The following is an excerpt from the Spring 2016 issue of Explore the Bible: Adults. Explore the Bible is a book-by-book group Bible study that encourages participants to let the Word dwell in them and challenges them to live it out in their own context. Preview one month free at lifeway.com/ExploreTheBible.
The Great Wall of China originally was comprised of a series of fortified walls built over centuries of time to protect China’s northern borders. Later rulers joined the separate walls together and made them even bigger and stronger. Archaeological surveyors have estimated that the total length of all the combined walls spanned more than 13,000 miles. While such walls historically were constructed for defensive purposes, they often had a secondary, unintended consequence. They contributed to the cultural isolation of people groups behind the walls.
Walls of separation and isolation aren’t always physical structures. Language, religion, skin color, education, and social standing can also become barriers that isolate people according to their preferences and prejudices. These differences can create invisible but real barriers that keep people from interacting. Such walls also can be more difficult to tear down than physical structures like the Great Wall of China.
Acts 10 focuses on God’s helping Peter overcome a barrier to his witness concerning the gospel. It challenges us today as well to tear down any walls that hinder our acceptance of other believers or our willingness to share the gospel with people from different cultures and backgrounds. The passage describes the situation of Cornelius, a devoutly religious, Gentile centurion living in Caesarea. In a time of prayer, Cornelius had a vision in which an angel of God instructed him to send to Joppa for Peter (10:1-8).
Meanwhile, Peter also received a vision during a time of prayer. In his vision, Peter was confronted three times with a large sheet containing all types of creatures. He was instructed to kill and eat whatever he desired (10:9-16). The meaning of his vision became clear to Peter as he went to Cornelius’s house and heard Cornelius’s testimony regarding the angel’s instructions to fetch the apostle. Peter was to explain the gospel to them (10:17-43). As Peter preached, the Holy Spirit came on Cornelius and the others gathered in his house. Peter then instructed the new believers to be baptized (10:44-48).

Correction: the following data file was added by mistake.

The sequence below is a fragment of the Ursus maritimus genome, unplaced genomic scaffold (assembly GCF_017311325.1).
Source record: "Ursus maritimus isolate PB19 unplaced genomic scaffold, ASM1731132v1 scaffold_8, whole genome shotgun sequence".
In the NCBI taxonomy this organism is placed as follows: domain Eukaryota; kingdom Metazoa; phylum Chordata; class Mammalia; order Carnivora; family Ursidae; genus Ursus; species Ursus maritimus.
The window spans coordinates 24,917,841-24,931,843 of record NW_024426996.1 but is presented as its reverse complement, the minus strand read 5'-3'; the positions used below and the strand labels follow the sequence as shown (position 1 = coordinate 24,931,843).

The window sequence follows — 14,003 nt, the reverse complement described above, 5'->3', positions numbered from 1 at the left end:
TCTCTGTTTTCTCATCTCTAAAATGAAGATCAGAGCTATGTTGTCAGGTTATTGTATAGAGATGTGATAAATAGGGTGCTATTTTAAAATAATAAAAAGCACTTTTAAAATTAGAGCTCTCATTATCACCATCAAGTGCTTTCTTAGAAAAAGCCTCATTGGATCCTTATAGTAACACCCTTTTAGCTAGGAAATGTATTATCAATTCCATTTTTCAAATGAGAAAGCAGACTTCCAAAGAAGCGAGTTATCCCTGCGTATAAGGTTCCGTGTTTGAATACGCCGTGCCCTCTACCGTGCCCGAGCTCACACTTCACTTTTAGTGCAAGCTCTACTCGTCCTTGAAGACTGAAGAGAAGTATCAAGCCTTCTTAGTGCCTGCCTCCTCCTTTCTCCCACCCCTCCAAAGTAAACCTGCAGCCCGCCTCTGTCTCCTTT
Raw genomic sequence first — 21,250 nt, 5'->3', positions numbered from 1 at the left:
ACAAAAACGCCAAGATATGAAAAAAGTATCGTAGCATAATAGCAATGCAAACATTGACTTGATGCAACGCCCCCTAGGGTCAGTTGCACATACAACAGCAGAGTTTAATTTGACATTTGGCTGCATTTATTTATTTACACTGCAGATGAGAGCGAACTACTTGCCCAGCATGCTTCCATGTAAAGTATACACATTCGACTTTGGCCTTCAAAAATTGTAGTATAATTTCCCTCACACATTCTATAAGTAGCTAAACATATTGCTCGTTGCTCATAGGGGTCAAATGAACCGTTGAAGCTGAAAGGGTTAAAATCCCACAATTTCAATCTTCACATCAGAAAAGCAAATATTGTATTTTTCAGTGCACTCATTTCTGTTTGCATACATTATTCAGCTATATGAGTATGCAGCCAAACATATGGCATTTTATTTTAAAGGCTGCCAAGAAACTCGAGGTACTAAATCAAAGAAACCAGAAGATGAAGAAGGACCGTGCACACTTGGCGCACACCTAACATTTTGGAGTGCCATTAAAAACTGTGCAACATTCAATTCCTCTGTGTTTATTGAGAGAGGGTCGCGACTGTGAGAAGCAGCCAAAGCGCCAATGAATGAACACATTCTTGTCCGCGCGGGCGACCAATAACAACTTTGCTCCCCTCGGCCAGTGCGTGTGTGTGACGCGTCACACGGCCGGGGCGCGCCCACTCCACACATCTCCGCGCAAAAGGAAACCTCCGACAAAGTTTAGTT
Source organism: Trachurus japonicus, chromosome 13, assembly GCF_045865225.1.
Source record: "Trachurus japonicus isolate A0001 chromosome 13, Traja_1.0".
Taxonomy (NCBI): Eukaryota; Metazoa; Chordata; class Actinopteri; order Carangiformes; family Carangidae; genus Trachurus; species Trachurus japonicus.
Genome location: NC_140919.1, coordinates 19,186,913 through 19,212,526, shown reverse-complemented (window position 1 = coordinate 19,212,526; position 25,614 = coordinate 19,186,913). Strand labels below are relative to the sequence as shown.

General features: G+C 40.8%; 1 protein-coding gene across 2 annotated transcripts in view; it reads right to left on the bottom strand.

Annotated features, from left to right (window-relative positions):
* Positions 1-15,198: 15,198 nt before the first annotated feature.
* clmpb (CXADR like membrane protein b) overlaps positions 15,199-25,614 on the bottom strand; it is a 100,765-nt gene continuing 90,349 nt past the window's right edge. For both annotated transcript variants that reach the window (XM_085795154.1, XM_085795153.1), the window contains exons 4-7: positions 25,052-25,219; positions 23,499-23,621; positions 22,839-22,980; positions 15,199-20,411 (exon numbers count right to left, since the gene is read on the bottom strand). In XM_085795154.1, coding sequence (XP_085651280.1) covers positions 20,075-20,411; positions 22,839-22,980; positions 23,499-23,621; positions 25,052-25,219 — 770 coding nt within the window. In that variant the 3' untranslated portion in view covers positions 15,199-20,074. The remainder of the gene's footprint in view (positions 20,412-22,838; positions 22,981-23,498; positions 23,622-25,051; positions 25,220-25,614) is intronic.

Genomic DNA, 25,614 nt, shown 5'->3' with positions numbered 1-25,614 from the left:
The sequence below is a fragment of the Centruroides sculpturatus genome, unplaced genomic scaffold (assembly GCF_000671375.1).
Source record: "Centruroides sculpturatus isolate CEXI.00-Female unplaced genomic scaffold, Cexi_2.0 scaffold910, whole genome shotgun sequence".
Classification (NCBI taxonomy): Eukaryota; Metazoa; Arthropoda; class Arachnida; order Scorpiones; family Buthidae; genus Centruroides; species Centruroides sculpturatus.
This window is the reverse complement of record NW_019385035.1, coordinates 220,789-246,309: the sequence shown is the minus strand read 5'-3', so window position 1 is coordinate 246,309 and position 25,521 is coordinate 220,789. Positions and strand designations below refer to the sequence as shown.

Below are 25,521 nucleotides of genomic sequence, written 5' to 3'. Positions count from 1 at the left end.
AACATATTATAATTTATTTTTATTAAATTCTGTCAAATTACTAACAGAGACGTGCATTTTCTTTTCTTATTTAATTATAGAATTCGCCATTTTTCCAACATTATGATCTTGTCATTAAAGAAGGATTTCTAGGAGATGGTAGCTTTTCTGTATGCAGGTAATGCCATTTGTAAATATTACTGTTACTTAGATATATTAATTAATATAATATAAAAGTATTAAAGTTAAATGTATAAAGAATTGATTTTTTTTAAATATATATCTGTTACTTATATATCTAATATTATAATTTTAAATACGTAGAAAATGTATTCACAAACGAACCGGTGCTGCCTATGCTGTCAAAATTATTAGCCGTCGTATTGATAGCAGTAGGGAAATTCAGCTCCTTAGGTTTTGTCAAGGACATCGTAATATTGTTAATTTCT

Luke concluded this account with Peter’s acceptance of Cornelius’s invitation to stay with him for several more days (10:48). The apostle would have the opportunity to put into practice the lessons he learned from the vision in Joppa. Peter would likely experience dining with Gentiles and eating food he had never eaten when bound by the restrictions of Mosaic law.
The modern readers of this story may not immediately see the implications for their own lives. Most of us reading the account are Gentiles believers who have never experienced the barriers that existed between first-century Jewish and Gentile believers. The walls that exist today may be different, but they are nonetheless real. These walls might be based on race, education, social position, or cultural background. Christians who are not aware of God’s desire to reach all peoples may use these differences as reasons not to share the gospel with those who differ from them. Christians may also use these differences as excuses not to worship, fellowship, or cooperate with other believers who differ from them. We need to understand that the lesson taught to Peter is intended to correct all Christians who would maintain walls that prevent sharing the gospel. Instead, we should embrace all genuine believers in Christ as brothers and sisters.
What walls exist between you and others that prevent your sharing the gospel or embracing other believers in Christ in full fellowship?
Excerpted from Explore the Bible: Acts 1–12, Vance H. Pitman © 2015 Lifeway Press. Used by permission.